Rotten floor?

Phantom

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There was perhaps a bit of a single slightly softer spot on the motorhome floor when we bought it over 3 years ago but was of no great thought. Though after fulltiming in it for the last year the most heaviest trafficked floor areas have become noticeably more flexible, a total area of about 1sqm, so will need to fix that soon when we are not living in it but haven't checked the floor out too much yet apart from getting under the MH and finding the plywood floor base to be completely sound.
I'm not sure of the floor construction in that forward problem area, but further back where there is access to the grey waste tank the floor is a solid 39mm thick, made up of vinyl, 6mm ply, 30mm solid timber, and 2mm ply. But that tank is boxed and insulated so guess that the floor elsewhere could be of a different construction, or not? Yep, I know I need to check it out for sure.
I was quite surprised to see only a 6mm ply top layer back there but if so all over that would actually account for the flex if only an insulation board breakdown or even a rotten timber board below it?
The motorhome is pretty much a 2005 Hymer and I would have assumed the floor to be constructed of ply/insulation/ply sandwich, but I'll check it out properly in a few weeks time and maybe just a resin injection will cure it? It's still no great deal even if I have to cut out and replace that part of the floor as it's only really between the bench seats. But would appreciate any thoughts in the meantime. 👍
 

yorkshireCPLE

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Just done ours a month or so back using https://www.ebay.co.uk/itm/19180211...%2Fy7Fm%2F6xvQ%3D%3D|ampid:PL_CLK|clp:2334524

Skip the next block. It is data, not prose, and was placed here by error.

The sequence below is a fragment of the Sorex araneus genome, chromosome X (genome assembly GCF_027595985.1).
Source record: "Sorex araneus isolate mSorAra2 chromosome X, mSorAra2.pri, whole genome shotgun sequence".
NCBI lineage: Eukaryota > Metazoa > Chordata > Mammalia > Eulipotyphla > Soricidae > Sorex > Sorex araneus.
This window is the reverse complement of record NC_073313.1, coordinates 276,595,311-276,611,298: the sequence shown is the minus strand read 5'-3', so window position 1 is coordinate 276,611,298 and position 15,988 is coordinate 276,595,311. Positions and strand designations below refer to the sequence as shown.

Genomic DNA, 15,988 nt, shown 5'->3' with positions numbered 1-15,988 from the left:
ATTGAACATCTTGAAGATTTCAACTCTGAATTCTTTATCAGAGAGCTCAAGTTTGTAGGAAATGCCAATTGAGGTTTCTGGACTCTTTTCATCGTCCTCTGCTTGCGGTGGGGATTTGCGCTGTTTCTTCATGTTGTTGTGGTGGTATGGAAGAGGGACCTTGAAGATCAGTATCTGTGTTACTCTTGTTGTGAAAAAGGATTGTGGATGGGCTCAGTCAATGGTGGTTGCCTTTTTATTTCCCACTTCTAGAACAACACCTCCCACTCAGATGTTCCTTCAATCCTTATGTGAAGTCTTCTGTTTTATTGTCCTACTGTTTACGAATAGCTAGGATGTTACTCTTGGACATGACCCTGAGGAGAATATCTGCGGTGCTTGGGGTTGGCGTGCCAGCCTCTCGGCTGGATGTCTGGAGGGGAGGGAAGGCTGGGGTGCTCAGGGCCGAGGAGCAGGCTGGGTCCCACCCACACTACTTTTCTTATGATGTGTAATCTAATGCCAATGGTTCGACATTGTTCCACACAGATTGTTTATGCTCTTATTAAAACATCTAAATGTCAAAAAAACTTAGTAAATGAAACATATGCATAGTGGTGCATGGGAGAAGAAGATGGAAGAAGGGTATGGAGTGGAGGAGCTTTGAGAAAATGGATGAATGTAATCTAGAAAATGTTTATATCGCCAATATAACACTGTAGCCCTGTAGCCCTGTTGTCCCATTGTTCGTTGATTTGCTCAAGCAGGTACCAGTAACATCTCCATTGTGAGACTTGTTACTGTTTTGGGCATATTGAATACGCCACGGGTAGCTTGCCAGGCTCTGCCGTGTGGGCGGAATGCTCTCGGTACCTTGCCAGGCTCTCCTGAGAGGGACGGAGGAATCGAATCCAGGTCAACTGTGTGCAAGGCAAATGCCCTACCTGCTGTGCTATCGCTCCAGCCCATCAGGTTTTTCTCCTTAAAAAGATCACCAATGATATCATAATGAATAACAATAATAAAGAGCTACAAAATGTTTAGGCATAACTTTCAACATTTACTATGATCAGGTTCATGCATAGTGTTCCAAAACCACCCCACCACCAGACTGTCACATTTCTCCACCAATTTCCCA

Worked a treat.. Had to go and buy some more dowel though as the kit comes with about 30 I think, I used about 65 as it was a large area from main hab door and all the kitchen area. 1 Bottle and used all of it just about. I think there was about an inch left inside. Started in the morning and was able to go in at night to bed. It's a quick fix, just hope it's long lasting..
 

Snapster

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I’ll agree that it sounds like delamination especially in high traffic areas. We had similar in our old RV, the soft areas were in front of the kitchen sink/ cooker, and between the bathroom and shower, leading into the bedroom. Resin injection cured it.
Just to rule out any damp, are you able to check the spongy area with a damp meter?
 

QFour

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The flexing breaks down the glue so flexing has to be due to lack of support but supports add weight so there has to be a balance somewhere. If it is wet the interior core seems to turns to wood dust. I put a piece of decent ply in a tub of water and left it outside in February. Checked it a couple of weeks ago and ply is still solid. Only conclusion so far is that MH manufactures must use the cheapest ply they can get. Lots of different types and some actually use waterproof glue. Pity they don't use epoxy resin but it would add weight.
 

Pudsey Bear

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That warning label is a bit omnibus, and I have had experience with Dichcloromethane, (it will remove powder coating from bike frames) it strips skin with prolonged use. the rest will just kill you eventually, no mention of mask type required or what it's like once cured.
 

Snapster